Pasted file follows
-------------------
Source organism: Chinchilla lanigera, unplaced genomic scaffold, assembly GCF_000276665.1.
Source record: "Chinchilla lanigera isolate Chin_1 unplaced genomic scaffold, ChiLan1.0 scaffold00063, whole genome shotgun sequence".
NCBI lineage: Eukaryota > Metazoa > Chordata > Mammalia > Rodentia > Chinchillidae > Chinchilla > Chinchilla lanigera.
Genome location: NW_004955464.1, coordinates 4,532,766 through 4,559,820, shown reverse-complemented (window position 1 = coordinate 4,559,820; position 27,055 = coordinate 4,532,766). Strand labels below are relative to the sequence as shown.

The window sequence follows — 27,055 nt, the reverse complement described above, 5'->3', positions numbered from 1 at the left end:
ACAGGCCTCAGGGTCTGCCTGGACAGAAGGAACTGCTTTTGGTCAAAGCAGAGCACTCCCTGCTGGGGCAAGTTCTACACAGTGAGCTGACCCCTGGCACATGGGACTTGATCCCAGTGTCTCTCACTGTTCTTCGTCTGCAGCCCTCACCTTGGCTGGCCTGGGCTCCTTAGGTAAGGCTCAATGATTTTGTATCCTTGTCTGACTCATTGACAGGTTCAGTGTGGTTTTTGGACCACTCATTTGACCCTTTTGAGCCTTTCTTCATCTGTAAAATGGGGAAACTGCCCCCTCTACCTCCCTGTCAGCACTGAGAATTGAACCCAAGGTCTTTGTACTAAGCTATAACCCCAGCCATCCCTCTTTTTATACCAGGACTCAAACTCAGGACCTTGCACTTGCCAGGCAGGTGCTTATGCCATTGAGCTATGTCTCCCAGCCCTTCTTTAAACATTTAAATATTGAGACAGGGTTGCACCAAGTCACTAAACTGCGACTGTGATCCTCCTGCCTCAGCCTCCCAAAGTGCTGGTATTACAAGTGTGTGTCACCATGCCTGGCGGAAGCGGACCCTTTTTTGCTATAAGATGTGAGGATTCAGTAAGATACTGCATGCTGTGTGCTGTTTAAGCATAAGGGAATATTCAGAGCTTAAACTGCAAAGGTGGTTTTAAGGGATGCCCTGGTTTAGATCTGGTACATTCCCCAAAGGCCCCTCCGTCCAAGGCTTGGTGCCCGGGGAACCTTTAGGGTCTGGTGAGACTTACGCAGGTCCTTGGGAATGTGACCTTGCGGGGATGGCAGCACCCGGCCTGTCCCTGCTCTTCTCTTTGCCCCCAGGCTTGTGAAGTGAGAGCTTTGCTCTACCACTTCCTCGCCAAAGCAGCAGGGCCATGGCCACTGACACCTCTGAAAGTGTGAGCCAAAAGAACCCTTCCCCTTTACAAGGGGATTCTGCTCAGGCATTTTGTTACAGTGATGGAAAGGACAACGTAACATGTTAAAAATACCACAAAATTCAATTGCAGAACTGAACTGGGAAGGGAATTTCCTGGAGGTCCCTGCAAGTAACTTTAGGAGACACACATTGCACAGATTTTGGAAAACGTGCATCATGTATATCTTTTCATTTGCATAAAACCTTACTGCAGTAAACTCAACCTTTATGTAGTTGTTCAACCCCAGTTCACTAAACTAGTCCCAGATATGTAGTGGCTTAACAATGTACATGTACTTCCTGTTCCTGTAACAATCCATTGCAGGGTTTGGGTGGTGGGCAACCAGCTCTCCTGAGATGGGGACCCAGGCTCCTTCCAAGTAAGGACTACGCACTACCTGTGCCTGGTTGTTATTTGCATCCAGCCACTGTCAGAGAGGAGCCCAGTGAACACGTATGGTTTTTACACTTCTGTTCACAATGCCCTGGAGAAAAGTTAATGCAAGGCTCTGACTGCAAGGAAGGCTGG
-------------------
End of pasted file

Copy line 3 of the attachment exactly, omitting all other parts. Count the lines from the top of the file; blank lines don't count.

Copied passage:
NCBI lineage: Eukaryota > Metazoa > Chordata > Mammalia > Rodentia > Chinchillidae > Chinchilla > Chinchilla lanigera.